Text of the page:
Jaguar XJ AWD: The big cat digs its claws in

Until now, those looking for a touch of ‘new Jaguar’ luxury combined with all-wheel-drive tractability have been guided towards the offerings of sister brand Range Rover. But now Jaguar has revealed the XJ AWD, and Classic Driver has been in -25 degree Canada to fully evaluate it.

The chances are that if you’re planning a winter break in your favourite skiing resort, you’ve already anticipated some pretty demanding weather conditions. Those with an aversion to the typical SUV solution have, until now, mainly opted for AWD versions of German saloons and estates – anyone brave enough to take on the elements in a luxury rear-wheel-drive car would probably have spent much of their precious downtime performing the automotive equivalent of treading water.

But after much market research (and time spent watching BMW and Audi reap the rewards of their respective xDrive and Quattro solutions), Jaguar has decided to move in on this lucrative market segment. In the U.S. – one of Jaguar’s most important markets – half the luxury saloons purchased feed their power to all corners; this rises to 80% in the snowbelt states.

 

Jaguar XJ AWD: The big cat digs its claws in
Jaguar XJ AWD: The big cat digs its claws in Jaguar XJ AWD: The big cat digs its claws in

Europe is also destined to receive the XJ AWD, although complications with engineering the drivetrain for right-hand drive, and the UK’s infatuation with diesel engines (of which Jaguar’s are currently incompatible with AWD), mean demand in the marque’s domestic market is too low for a feasible production run. A similar scenario prevents BMW offering xDrive in any model bar its SUVs in the UK.

 

 

Jaguar XJ AWD: The big cat digs its claws in
Jaguar XJ AWD: The big cat digs its claws in Jaguar XJ AWD: The big cat digs its claws in

Although it was never originally engineered to offer AWD, Jaguar has pulled off some technical wizardry to satisfy market requirements. Connected to the familiar 8-speed gearbox, a multi-disc clutch disperses power from the 3.0-litre supercharged petrol V6 to whichever of the wheels is the most tractive; but the real wonder lies in how inconspicuously this action is performed. The Jag has a rear-drive bias in most situations, but in extreme conditions the front wheels can be pre-loaded with up to 50% of the power in anticipation of the electrical systems sensing any slip. When they do, the transfer is then executed in milliseconds – the proactive nature of the set-up is the reason behind its subtlety, and it consequently imparts a confidence to the driver that is otherwise rarely found in such arduous conditions.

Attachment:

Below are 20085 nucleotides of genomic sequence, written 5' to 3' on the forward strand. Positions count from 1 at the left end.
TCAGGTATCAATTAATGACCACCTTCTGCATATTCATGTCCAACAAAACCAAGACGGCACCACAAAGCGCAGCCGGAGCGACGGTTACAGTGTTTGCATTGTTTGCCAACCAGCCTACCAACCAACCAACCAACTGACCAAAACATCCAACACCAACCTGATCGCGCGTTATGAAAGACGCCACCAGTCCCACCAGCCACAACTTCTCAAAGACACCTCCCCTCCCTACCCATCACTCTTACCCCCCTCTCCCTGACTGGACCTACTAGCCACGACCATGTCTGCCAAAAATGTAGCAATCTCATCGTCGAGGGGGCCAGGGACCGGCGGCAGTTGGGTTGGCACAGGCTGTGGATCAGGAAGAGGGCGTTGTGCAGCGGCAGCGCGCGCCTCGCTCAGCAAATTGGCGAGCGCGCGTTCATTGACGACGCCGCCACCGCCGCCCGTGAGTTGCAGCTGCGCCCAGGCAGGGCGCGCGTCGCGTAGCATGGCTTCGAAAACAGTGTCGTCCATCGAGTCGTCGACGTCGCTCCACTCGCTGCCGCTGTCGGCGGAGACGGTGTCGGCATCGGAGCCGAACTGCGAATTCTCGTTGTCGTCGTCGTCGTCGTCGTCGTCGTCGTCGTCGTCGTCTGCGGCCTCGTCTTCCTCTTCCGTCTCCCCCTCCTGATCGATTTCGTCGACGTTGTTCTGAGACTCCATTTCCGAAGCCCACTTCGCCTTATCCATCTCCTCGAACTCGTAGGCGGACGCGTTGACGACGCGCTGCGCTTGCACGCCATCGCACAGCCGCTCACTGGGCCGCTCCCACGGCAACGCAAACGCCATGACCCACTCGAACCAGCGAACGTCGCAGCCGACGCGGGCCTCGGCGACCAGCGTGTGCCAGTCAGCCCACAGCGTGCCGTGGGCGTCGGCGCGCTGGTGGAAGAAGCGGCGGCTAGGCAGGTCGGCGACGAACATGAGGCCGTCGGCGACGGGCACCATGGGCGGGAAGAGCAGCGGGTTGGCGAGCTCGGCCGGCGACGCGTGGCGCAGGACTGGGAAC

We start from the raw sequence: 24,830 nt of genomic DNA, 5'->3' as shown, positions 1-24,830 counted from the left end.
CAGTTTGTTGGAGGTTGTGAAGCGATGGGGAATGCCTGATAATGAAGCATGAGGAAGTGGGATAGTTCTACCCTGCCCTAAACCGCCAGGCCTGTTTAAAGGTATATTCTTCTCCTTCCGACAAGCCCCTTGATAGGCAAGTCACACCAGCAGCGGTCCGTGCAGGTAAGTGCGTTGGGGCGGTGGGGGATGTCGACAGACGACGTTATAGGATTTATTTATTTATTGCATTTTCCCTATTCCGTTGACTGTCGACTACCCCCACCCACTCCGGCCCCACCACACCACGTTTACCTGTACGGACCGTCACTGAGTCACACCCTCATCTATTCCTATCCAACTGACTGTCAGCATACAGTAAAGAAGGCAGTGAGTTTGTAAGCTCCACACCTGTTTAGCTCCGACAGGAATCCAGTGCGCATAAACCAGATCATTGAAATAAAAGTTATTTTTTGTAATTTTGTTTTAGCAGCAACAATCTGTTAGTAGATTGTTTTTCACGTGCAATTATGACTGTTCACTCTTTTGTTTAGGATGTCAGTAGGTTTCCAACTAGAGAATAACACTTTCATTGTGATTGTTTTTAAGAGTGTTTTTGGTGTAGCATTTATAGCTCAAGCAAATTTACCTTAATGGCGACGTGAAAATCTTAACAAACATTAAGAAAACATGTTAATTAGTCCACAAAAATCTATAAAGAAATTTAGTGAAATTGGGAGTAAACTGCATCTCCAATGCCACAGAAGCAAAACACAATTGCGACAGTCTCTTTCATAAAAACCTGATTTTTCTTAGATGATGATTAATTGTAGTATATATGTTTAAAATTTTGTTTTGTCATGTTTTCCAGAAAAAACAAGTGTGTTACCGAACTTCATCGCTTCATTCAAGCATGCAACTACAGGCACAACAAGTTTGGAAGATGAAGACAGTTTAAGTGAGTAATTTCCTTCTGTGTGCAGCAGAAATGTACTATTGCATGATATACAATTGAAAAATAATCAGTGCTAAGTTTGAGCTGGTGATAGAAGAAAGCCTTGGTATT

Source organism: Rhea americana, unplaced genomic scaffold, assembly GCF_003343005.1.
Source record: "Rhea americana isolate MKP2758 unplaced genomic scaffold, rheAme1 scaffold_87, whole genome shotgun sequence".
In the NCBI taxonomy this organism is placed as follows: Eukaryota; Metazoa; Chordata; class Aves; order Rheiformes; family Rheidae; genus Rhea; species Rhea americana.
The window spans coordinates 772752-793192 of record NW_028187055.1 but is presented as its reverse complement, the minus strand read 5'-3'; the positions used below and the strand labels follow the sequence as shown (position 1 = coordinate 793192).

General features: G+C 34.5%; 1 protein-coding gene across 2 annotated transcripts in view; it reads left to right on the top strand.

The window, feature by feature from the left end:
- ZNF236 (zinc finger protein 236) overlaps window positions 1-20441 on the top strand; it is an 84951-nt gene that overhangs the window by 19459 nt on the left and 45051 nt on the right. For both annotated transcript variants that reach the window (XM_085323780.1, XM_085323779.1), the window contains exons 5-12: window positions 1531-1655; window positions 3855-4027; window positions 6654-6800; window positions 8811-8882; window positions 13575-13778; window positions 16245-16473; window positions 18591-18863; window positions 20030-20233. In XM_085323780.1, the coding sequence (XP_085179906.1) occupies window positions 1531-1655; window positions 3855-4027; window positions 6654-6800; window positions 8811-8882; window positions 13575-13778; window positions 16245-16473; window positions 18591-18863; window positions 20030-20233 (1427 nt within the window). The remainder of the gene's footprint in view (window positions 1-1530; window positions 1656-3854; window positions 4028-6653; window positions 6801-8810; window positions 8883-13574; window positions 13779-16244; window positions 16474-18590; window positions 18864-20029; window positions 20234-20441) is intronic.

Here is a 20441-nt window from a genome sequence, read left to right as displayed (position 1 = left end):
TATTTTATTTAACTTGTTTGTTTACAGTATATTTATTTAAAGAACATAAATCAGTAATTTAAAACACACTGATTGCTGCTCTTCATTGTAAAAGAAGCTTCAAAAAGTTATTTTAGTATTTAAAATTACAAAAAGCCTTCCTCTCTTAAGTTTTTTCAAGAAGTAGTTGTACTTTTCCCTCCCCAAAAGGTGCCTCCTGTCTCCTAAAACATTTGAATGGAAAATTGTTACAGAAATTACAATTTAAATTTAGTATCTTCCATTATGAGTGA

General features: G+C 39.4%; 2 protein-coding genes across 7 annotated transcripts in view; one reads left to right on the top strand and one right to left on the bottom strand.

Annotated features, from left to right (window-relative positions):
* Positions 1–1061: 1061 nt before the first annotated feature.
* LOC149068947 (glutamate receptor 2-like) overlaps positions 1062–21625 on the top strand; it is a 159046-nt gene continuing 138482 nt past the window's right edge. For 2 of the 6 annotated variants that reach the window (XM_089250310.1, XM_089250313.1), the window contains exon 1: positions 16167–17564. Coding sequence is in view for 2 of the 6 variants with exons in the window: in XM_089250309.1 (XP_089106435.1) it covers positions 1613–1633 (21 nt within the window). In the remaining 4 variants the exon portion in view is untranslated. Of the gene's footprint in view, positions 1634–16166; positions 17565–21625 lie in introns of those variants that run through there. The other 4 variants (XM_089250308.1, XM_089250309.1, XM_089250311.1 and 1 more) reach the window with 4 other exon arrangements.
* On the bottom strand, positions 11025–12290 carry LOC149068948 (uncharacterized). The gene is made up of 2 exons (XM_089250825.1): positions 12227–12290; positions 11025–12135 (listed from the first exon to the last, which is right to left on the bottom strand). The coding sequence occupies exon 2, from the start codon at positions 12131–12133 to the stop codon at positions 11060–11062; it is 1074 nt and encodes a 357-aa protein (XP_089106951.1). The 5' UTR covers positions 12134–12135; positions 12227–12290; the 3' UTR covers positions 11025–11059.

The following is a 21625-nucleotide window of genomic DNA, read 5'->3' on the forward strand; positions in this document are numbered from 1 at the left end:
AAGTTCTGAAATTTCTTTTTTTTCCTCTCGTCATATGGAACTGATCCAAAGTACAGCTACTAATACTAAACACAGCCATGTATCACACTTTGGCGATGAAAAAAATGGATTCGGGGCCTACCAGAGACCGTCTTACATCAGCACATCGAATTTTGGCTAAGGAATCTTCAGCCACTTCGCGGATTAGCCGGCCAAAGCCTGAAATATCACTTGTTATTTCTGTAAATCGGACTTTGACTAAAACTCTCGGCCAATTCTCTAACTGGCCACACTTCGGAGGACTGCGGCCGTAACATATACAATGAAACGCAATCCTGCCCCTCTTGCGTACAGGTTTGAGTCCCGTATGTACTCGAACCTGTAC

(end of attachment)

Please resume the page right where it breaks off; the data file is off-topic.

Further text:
Jaguar XJ AWD: The big cat digs its claws in

There’s little to visually distinguish the AWD XJ from its siblings bar a discreet badge on the bootlid, but Jaguar insists this was intentional. Research apparently showed that customers liked the extra capability but didn’t want to convey it in a visual sense – it’s seen as more of a safety net than a bragging right. With the drivetrain and minor visual differentiation put aside, the only other difference is a slightly softer ride as a response to feedback from existing owners.

The unchanged (but ever-charming) interior is also another signal to the car’s intentions. Jaguar has kept everything that customers like about the rear-wheel-drive XJ, but added an almost-invisible cloak of protection around the dynamic experience it offers. With little to negate the merits of the AWD version bar a price premium, it’s easy to see why those with the need for all-season steadiness in a premium package would avoid the well-trodden SUV or German wagon path, and instead opt for a slice of British luxury. And for those with less generous garages at their mountain chalets, an AWD version of the XF is imminent.


Photos: Nick Dimbleby

For more details about the Jaguar XJ AWD, visit www.jaguar.com

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